Review of Winter's Bone
Daniel Woodrell’s Country Noir Tale
In the Ozarks a young woman searches for her meth-cook father who has put up their house for his bail bond only to disappear.
Ree Dolly’s life is one of rural poverty and intense responsibility as she struggles to raise her two younger brothers in the frequent absence of their criminal father and invalid mother. When she learns they may lose the house—the only stable element in their lives—Ree sets out to question her lawless, extended family about the whereabouts of her father before the bail bondsman comes to repossess the property.
What really makes this novel succeed are the characters and the powerful sense of the setting. The protagonist, Ree Dolly is sixteen yet is forced by a sense of responsibility to her family to behave with more maturity and backbone than many of the adults in the novel. All the while she dreams of ways to escape the burdens of her responsibility be it through mood relaxation music or dreams of joining the army to travel far away. Uncle Teardrop—a disfigured multiple felon—is terrifying because of his physical injuries, his jailhouse tattoos, and his unpredictability even when he is not using meth. His presence injects tension into the novel because the reader never knows if he’ll try to help or hinder Ree. Gail, Ree’s best friend since childhood, is already a mother and over the course of the story the readers see their friendship strain as each is pulled by their respective feelings of family responsibility.
The Ozarks appear both beautiful and frightening in Winter’s Bone. Because everyone lives in such isolation from mainstream society the characters and the reader get to experience a rich landscape of dense woods, winding creeks, unpaved roads, and the constant cold weight of winter. In contrast most of the characters are materially impoverished, and those who aren’t owe their wealth to the illicit narcotics trade. In fact the outlaw life is something of a birthright to many in Ree’s family, and this quality is something they all struggle with since it is powerful enough to predetermine their lives toward continued crime and poverty. This mindset will be familiar to any fans of the series based television series, Elmore LeonardJustified.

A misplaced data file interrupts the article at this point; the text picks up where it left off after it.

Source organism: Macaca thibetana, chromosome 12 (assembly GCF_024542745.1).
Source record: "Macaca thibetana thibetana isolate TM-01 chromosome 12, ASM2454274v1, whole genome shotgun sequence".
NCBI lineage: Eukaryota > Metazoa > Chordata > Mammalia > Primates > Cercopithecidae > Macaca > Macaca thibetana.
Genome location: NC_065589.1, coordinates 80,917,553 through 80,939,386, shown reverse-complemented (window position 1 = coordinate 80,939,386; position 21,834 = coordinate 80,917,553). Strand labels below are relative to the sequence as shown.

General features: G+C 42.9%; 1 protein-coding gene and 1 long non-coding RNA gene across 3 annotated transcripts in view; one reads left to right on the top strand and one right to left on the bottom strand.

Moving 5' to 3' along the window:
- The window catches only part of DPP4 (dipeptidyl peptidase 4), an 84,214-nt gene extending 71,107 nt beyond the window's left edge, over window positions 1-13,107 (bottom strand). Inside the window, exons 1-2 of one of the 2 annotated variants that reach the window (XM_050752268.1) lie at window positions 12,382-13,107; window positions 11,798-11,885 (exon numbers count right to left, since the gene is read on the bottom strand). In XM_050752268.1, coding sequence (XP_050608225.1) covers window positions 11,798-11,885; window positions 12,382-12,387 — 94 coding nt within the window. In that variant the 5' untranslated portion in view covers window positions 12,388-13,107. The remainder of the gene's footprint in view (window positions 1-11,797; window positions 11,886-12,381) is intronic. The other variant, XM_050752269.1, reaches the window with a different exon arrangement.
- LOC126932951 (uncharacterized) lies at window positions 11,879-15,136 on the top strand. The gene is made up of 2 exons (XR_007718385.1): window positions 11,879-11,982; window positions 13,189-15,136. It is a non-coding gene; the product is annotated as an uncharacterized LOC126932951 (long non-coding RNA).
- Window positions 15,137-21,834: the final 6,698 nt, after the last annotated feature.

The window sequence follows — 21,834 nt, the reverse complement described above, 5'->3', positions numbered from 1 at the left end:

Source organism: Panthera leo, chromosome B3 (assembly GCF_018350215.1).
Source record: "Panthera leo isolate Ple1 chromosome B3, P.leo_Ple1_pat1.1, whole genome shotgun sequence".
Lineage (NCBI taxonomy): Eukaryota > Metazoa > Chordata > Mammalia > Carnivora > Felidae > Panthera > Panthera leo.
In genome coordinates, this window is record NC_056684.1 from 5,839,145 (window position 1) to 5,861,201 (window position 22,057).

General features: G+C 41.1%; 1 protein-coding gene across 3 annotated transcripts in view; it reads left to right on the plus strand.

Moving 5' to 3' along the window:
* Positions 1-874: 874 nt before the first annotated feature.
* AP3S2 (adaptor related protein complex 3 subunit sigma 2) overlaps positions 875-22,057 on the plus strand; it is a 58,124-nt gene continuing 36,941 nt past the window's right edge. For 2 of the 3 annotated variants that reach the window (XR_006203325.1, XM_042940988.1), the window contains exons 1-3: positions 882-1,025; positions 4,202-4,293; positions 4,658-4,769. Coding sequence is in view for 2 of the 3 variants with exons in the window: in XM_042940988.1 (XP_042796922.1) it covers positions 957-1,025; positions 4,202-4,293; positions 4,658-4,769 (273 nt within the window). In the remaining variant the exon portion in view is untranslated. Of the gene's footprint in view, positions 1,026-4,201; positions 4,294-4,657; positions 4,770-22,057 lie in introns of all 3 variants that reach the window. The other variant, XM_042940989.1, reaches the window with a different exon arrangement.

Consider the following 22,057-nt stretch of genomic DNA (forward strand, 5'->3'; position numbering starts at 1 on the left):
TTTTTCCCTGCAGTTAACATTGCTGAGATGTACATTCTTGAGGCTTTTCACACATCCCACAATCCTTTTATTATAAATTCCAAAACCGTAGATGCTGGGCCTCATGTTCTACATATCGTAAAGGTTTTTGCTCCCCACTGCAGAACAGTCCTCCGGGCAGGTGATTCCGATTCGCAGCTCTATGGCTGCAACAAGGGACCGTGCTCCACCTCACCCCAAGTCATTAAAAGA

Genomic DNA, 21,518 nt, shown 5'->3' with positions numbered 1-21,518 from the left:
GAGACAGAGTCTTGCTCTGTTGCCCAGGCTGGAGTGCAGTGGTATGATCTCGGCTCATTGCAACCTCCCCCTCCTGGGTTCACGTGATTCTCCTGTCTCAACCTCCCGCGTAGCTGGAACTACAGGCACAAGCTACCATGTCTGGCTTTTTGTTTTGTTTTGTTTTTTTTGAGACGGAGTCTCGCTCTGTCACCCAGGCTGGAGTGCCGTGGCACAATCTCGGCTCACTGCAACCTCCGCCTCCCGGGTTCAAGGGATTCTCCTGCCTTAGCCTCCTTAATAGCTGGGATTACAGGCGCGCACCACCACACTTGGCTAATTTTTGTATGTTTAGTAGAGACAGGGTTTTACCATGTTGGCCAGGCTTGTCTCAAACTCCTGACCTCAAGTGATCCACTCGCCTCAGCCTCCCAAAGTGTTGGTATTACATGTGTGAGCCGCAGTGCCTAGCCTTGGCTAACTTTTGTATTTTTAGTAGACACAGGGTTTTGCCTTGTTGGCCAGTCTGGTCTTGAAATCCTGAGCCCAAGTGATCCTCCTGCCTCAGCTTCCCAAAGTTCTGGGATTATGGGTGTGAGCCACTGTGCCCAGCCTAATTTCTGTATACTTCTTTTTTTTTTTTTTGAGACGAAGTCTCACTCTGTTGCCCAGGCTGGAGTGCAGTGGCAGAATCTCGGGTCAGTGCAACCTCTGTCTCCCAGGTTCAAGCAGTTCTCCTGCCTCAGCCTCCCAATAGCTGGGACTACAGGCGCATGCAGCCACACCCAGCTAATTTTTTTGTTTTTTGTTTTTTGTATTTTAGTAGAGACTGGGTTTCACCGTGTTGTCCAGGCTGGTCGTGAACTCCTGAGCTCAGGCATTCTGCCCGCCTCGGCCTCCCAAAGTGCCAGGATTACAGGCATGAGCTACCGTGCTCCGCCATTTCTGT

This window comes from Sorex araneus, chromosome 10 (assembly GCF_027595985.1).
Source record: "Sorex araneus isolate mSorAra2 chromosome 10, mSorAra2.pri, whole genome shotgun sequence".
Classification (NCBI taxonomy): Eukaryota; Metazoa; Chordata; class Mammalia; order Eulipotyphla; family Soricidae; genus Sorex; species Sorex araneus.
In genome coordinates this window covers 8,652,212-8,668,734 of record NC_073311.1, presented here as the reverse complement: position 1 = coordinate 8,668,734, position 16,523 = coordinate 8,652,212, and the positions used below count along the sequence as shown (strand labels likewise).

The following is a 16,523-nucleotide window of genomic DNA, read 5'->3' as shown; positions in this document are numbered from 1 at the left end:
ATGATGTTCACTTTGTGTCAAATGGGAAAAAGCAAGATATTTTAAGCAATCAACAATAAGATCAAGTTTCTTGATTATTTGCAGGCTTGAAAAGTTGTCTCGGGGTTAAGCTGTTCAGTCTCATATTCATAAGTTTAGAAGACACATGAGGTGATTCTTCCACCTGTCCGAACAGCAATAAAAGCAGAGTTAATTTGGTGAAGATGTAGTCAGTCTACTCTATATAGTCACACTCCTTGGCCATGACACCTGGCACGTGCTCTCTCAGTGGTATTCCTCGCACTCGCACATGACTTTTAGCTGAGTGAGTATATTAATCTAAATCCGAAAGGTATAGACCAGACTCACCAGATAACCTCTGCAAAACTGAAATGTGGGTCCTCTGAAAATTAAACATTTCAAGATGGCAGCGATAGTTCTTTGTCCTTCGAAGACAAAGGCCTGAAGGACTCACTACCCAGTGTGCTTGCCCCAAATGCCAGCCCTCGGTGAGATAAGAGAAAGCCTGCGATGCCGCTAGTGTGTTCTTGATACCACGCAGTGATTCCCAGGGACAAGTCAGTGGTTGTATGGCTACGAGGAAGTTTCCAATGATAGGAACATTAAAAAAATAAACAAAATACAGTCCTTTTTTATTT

Southern Literary Legacy
With the primal intensity of the Ozark setting and crushing internal and external struggles, Woodrell’s novel reads like an inheritor to both the themes and style of authors such as William Faulkner and Cormac McCarthy’s earlier works like The Orchard Keeper and Outer Dark. The world of the novel is one of a natural world that is powerful and ruthless, so those who populate it are equally hard and ready for sudden violence. These qualities cut both ways since Ree has the strength to shoulder the burdens of her family, but other characters like Thump Milton whose face is “a monument of Ozark stone, with juts and angles and cold shaded parts the sun never touched” survive and thrive because they are just as harsh as the world around them (133).
Winter’s Bone is a forceful novel that reads surprisingly fast, likely because the plot provides structure and deadlines that prove as strong and inevitable as the setting, so the action is always propelled forward. This book should be on the reading list of anyone interested in contemporary Southern literature or just good, solid writing.
Woodrell, Daniel. Winter’s Bone. New York; Back Bay Books, 2006.
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© 2010 Seth Tomko